Based on a mention in a project article I read I decided to pick up one of these “unibit” (this is Irwin’s term, there may be a more generic one) for drilling thin steel cases.

IRWIN Unibit 10231

IRWIN Unibit 10231

In particular, the article mentioned that these bits help to make cleaner holes that require less deburring.  I didn’t exactly know why this might be, and I’m saving up for a nice Cobalt Steel set of bits but I was at Fleet Farm anyway and knew I’d be drilling some of this steel that same afternoon, so I decided to give it a shot.

The only brand I could find was Irwin (maybe they are the only ones making these bits?), which is fine because I’ve been satisfied with the other Irwin bits I’ve purchased, although had I known the bit was available in Cobalt maybe I would have ordered the bit online and waited (probably not, since I wasn’t sure how well it was going to work yet).  There were three bits available on the shelf, the #1, #2 and #4.  I chose the #2, which has 13 steps and can drill (cut?) holes between 1/8″ and 1/2″.  The #4 looked cool, but was a lot more and the #1 with only 6 steps, wasn’t much cheaper.

As I found out, having more steps is better if you can swing it and when I buy a Cobalt version of this bit, I’ll opt for the 20-step bit.

First I tested the bit on an Altoids tin that I keep specifically for testing this operation.  This makes it easy to compare each method/technique.  For the drill I used a Chinese bench-top drill press that got from my father.  Instead of a vice I used this cool little “fence” that he made for it to keep everything stationary, this is important because in the past when I’ve used regualar twist-bits I’ve had these little boxes ride right up the flutes and take off like a helicopter.

I opted not to use a block behind the hole.  I usually do so, because it allows me to use more pressure on the drill without denting the steel, but I wanted to see what this bit could do unassisted.

Taking my time and watching the material, the first test (to the first stop on the bit) went very well.  I took the box out of the press and examined the hole.  The denting problem was minimal if not non-existant.  I’m sure that this won’t be the case on a larger piece, but it’s good to know.  Overall the hole was very clean, with some burring on the exit side but better than a regular bit.  I think the deburring action of the bit is due to the cutter of the next step up beginning to bite which removes a little material from the entry side of the hole.

Next I took the bit down another step and then another.  The sound changes and the following holes require less effort than the first (something to note if you’re only trying to go a few steps).  By stopping the drill it’s easy to see what size the hole is and what’s next using the legend on the bit.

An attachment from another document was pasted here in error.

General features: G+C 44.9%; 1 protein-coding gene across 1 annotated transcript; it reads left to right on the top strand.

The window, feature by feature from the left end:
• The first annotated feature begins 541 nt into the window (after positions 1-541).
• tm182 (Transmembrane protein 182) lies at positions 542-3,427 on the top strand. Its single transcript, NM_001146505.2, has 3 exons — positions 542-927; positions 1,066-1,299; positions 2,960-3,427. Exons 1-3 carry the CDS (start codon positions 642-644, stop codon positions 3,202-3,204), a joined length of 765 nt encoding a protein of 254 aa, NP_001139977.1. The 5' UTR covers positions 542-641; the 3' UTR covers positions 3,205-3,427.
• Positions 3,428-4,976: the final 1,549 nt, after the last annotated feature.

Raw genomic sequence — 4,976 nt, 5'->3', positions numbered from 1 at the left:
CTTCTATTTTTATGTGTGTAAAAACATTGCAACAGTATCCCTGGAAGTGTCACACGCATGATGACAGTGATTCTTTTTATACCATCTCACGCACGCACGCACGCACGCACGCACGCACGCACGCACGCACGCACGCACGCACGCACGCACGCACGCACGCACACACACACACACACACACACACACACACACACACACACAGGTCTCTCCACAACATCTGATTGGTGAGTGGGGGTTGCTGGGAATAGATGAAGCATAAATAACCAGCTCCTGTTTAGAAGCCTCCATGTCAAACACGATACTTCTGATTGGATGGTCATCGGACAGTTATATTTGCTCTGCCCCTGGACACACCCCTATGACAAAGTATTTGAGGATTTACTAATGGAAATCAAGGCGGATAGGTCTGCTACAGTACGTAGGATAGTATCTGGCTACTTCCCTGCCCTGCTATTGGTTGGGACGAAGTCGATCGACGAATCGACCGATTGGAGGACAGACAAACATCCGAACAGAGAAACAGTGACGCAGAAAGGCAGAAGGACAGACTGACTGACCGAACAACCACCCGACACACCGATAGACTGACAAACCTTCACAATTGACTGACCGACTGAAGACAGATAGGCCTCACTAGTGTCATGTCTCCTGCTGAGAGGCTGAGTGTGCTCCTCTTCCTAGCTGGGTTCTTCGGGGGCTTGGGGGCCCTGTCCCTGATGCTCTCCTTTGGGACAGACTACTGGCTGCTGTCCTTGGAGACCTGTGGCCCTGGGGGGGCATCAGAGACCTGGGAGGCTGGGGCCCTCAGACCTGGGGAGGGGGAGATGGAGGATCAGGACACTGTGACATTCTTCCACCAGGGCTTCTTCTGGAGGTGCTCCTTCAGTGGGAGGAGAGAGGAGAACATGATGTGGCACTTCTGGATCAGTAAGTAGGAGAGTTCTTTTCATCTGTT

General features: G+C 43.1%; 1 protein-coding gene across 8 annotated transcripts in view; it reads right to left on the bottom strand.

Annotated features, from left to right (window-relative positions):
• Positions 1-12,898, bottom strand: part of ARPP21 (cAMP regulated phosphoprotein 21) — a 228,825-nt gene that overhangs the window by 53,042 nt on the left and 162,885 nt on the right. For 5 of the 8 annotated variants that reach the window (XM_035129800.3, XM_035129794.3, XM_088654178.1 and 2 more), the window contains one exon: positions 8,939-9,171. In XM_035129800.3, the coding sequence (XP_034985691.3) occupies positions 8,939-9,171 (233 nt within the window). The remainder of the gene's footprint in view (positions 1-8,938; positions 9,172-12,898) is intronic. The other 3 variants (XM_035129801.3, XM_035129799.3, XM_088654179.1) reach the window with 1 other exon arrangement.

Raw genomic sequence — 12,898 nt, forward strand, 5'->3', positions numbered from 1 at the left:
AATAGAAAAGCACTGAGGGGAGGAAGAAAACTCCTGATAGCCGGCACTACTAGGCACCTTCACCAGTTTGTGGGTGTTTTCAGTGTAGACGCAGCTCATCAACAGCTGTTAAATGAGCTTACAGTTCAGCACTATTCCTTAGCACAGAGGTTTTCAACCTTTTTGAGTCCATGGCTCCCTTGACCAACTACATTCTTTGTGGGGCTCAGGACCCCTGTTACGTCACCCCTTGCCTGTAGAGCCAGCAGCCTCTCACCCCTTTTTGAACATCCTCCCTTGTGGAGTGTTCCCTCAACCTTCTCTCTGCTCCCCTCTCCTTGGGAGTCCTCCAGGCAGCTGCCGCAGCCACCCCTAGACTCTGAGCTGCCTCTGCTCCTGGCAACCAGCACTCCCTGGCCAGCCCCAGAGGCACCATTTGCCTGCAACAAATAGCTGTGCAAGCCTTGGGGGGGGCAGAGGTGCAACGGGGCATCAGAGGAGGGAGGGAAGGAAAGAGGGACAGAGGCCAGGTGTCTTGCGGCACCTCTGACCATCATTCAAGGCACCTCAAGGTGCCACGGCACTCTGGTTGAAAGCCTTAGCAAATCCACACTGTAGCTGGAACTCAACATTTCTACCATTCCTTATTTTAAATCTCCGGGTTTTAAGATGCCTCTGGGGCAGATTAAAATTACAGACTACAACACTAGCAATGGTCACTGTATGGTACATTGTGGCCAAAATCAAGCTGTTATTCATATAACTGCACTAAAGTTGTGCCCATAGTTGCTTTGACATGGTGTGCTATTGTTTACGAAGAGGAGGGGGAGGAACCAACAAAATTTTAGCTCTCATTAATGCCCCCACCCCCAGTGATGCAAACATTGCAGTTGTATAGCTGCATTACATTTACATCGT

Once the testing was over I used the bit to drill the speaker mounting holes in a lunchbox that I’m turning into a guitar amplifier.  Overall it worked very well, I didn’t even “dimple” the steel to guide the bit (although this can be attributed as much to the use of the press as to the bit itself).  The holes required little cleanup afterward and overall I was very impressed.

Next I tried the bit freehand as the holes for the amp’s controls were going in the side of the box and it was too big to fit in my press on its side.  For these holes I used an awl to dimple the steel slightly to prevent the bit from wandering and chucked the bit up in my 18v Black & Decker cordless.

Using the variable speed control of the drill, I kept the speed low until the bit penetrated the steel.  Controlling the pressure of this drill is a lot tougher than the press and I didn’t want it to shoot through and accidentally make the hole too big.  Once the first hole size was cut however I increased the drill to maximum speed and cut the hole to size for the gain control without problems.

Drilling the remaining holes I noticed a couple of things about the bit.  The main thing is that the larger the hole, the less deburring you have to do.  If you drill just to the first stop, there is usually a big chunk of burr on the exit side of the hole, but if you keep going this falls away and leaves a very clean hole.

The second thing I noticed happened when I was drilling the many holes for the speaker grill.  I drilled the holes to the first stop but allowed the next stop to just touch the entry hole to deburr the face of the amp and while this worked, it does dimple the hole a bit.  For this application the result is favorable, giving the grill a sort of “bullet hole” look, but I could see this being a problem if you are going for flat, smooth holes.

Also I tried using the bit on the reverse side of some of the holes to try and deburr them the way the entry holes, but this didn’t work all that well and I wouldn’t recommend it, at least not in light gauge material such as this.

Overall I think this bit is a great addition to the toolbox.  It was a bit more expensive than I would have expected at about $17.00 and I imagine the Cobalt version (mine was just high speed steel) is probably twice that, but since it would get a lot of use in hard material (and I have no idea how to sharpen it), I would recommend going with the Cobalt, as well as a model with more “steps”, if you can afford it.